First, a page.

With the All-Access Plan, subscribers pay $299 each month for 30 rides that cost up to $15 each. If you call for more than 30 rides in a month, Lyft discounts the extra rides by 5 percent.
There’s no option, or obligation, that is longer than one month for the All-Access Plan, and you can cancel at any time. If you don’t cancel, however, you will be charged for the next month’s subscription.
The subscription plan is not guaranteed to save on individual rideshare trips, though. The convenience of buying Lyft rides in bulk each month might help with budgeting, but you could still spend more for rides with the All-Access Plan than by paying for trips as needed.
If an individual ride costs more than $15, you pay the additional amount. If a ride costs less than $15, though, the extra doesn’t roll over to the remaining rides for the month. Also, unspent money from unused rides and trip charges of less than $15 do not roll over to the next month.
Like other rideshare companies, Lyft views itself as a mobility company that augments or replaces other forms of transportation. Lyft presents the All-Access Plan as a way to save money, though the savings are in comparison to the monthly expenses of car ownership.
The Lyft subscription plan is Lyft’s “first step toward delivering on our goal of making car ownership optional.”
According to Lyft, “Americans who use the All-Access Plan for all of their personal car needs can save up to 59 percent per month compared to owning a car.”
To determine car ownership costs, Lyft referred to the annual American Automobile Association (AAA) Your Driving Costs report. According to the AAA, it costs $8,849 to own and operate the average priced new car, truck, or SUV in 2018. AAA includes fuel, maintenance, repairs, insurance, fees and taxes, interest, and depreciation in ownership costs.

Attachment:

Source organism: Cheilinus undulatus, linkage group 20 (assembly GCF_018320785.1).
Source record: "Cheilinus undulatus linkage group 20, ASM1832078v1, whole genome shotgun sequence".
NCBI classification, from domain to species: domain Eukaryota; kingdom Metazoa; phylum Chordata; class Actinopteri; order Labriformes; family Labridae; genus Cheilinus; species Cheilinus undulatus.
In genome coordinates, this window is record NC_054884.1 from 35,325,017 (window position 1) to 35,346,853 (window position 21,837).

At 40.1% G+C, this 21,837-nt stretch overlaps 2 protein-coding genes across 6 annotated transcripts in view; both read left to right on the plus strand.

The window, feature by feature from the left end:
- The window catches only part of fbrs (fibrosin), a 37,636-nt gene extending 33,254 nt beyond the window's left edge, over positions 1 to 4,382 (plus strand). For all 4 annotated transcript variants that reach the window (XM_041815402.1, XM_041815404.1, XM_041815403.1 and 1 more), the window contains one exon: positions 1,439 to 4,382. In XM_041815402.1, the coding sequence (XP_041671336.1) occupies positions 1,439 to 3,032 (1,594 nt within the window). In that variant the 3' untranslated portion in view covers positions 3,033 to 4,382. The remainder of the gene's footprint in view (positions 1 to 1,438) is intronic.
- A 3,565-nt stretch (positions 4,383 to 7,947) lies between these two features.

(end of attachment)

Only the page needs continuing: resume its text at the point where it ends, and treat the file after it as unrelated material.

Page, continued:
Because the AAA bases ownership costs on driving 15,000 miles a year, the Lyft All-Access Plan savings estimate could be hard to achieve unless Lyft’s $299 monthly charge would cover 30 trips that total 1,250 miles (15,000 miles divided by 12). Lyft’s mileage charges alone as figured in individual trip costs would blow right by the subscription’s $15 allocation per trip.
The point of Lyft’s All-Access Plan isn’t to compete to the penny, but to offer its ridesharing subscription as a mobility option to car ownership. The latest version of Lyft’s plan follows earlier versions with various price points and features, although previous plans were limited to frequent riders.
Automakers also see individual car ownership dwindling in the future. In response to the impending market change, Mercedes, Porsche, Audi, Lincoln, Volvo, and others have launched their own vehicle subscription plans.
- The best ridesharing apps for 2020
- The best road trip cars for 2020
- Turo vs. Getaround
- The most reliable cars of 2020
- The best electric cars for 2020